Although sweet, acid, salt and bitter are the basic taste descriptors, the originality of copy writes has ensured that the back labels of wines sound like landscape, flower or garden descriptions. Many of these descriptions are meaningless or even misleading and actual wine descriptions are not used.
The use of “minerality” or “mineral” in wine descriptions became very popular over the recent decade. It has actually become more popular than the well-known “fruitiness” or “fruity”.
The question arises whether the interpretation of minerality by wine experts is alike and if so, what is meant by it. It appears that the increase in use may rather be attributed to sociological than practical viticultural or enological reasons. Limited research has been done about the meaning of “minerality” and it is unclear whether the word has a specific meaning for consumers or professional wine personalities.
Its meaning is also complicated, because different sensory attributes like flavour, taste and feeling are addressed by it. Some wine writers link it to aromas like gun flint, oysters or iodine: tastes like acid, salt or bitter and a feeling like chalk.
Minerality is also sometimes expressed in metaphors like crystalline minerality, mineral purity or mineral tension. It is consequently often used in association with terroir in terms of soil and climate descriptions. A few winemakers and wine writers believe that minerality is the sensory expression of mineral salts present in wine which originate from the soil. This can however not be supported by scientific research. In summary it can be stated that different sources report that minerality is an aroma or palate experience or a combination of both.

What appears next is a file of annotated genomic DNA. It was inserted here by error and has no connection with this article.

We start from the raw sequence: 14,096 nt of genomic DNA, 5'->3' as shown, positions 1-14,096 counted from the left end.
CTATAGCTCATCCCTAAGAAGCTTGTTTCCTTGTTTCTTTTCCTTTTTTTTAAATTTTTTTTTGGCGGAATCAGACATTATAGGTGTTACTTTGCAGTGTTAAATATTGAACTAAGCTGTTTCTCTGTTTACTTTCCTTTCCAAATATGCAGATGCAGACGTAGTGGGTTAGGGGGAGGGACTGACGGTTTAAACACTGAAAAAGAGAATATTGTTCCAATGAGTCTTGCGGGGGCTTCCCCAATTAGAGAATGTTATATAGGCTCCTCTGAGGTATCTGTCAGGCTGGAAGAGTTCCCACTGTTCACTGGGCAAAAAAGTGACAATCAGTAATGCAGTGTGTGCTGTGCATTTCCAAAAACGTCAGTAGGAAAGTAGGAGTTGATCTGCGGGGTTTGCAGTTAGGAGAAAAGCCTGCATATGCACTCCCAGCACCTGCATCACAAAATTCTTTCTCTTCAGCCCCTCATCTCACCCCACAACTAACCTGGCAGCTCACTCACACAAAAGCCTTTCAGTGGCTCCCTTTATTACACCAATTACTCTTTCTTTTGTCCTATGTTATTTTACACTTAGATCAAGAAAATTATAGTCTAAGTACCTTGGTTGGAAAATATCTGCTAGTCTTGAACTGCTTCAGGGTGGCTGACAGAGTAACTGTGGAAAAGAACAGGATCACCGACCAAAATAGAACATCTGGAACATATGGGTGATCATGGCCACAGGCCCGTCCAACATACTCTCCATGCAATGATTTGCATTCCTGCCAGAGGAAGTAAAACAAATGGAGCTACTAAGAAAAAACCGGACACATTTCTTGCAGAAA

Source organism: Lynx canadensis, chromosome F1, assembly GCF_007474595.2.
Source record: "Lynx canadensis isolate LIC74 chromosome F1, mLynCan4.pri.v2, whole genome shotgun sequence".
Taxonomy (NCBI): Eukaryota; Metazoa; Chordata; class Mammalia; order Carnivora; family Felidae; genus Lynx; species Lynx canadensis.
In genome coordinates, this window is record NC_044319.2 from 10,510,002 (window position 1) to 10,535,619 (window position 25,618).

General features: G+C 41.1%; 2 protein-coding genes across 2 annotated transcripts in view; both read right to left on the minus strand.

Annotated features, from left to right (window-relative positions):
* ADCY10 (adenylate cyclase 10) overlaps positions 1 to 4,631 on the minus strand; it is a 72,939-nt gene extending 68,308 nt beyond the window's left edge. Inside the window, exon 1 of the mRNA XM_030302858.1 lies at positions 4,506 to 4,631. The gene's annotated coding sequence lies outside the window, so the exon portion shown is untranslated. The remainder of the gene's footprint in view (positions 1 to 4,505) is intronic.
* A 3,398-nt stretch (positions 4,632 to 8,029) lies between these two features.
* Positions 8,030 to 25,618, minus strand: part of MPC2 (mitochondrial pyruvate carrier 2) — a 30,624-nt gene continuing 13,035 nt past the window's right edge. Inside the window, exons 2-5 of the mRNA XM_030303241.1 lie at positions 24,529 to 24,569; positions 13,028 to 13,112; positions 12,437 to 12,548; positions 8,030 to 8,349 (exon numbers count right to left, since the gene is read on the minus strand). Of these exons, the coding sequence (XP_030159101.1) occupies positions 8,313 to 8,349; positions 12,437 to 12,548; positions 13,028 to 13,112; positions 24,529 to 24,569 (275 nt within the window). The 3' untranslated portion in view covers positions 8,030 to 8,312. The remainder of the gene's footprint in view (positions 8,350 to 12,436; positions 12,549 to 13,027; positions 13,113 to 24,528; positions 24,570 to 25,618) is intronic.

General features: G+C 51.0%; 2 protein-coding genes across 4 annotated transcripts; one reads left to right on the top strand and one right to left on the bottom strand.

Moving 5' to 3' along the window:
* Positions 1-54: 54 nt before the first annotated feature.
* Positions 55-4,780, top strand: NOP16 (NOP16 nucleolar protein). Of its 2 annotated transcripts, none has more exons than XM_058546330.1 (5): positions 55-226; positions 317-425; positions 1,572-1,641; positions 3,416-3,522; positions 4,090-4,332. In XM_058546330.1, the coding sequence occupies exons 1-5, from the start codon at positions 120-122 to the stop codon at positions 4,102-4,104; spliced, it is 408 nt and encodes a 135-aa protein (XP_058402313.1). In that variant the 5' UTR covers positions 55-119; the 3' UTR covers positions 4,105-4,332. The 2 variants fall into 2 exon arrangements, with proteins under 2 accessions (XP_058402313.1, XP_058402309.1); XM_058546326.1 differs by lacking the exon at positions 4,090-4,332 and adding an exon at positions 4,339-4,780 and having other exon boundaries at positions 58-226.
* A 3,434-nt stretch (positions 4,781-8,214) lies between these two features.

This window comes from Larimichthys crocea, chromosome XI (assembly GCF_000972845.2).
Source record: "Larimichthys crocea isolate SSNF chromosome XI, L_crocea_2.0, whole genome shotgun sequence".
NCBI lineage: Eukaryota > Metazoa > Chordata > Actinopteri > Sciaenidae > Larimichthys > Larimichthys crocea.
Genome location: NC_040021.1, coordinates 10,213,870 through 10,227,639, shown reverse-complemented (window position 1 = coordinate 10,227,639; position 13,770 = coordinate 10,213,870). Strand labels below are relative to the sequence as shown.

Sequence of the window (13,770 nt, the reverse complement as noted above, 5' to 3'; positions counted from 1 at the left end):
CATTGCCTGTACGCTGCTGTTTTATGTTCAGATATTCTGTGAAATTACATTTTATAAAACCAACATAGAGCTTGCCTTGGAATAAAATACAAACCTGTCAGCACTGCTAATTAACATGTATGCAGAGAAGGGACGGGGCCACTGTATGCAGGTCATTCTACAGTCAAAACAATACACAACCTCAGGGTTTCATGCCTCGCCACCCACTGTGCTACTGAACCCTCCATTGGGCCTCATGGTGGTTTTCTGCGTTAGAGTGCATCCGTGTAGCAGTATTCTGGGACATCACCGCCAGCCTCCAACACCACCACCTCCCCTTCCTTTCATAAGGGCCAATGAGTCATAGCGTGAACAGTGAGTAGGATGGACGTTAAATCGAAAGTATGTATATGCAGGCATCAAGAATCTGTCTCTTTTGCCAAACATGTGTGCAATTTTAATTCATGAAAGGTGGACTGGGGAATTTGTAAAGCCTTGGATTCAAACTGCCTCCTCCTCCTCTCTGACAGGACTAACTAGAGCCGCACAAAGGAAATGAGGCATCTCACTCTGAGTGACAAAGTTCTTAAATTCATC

In 2014, French researchers tried to determine whether wine experts have the same interpretation of minerality. Their aims were to determine whether it was mainly an aroma and palate sensation and secondly how the wine experts define their perception of minerality. Sixteen different Chardonnay wines from Burgundy with vintages that varied from 2007 to 2009 were used for the research. Half of the wines were described as mineral in wine guides or on websites and the rest were not. Two panels were used for the research. One panel consisted of 34 wine experts from Burgundy and the other panel consisted of 33 persons, trained in wine descriptors.
Wine aroma wheel.
FIGURE 1. Minerality perceptions of different panels.TABLE 1. Words to describe minerality in wines.
The words used by the panels to describe their perception of minerality, varied considerably and may create the impression that consensus about minerality does not exist. If the semantic relationship between words is however considered, the majority of the words can be clustered in three groups, as indicated in Table 1.
Statistical grouping of the panels regarding the words used to indicate high minerality in wines, is illustrated in Figure 1.
The panel that typify it as flint, lactic or iodine, also described it as reductive. It corresponds with the words that are the most used by panels and wine writers. The grouping that describe minerality as oak, smoke or spice, also indicated it as reductive. This corresponds partly with other research results. The perception of the grouping that associates minerality with fruity and floral is unexpected and the only possible explanation for it is that they associate minerality with quality and consequently typified such wines as fruity or floral.
In spite of the apparent consensus in the verbal description of minerality, strong disagreement exist between wine experts regarding the minerality intensity and concentration of wines (Ballester et al., 2014).
Ballester, J., Mihnea, M., Peyron, D. & Valentin, D., 2014. Perceived minerality in wine: A sensory reality. Wine & Viticulture Journal, July/August 2014: 30 – 33.
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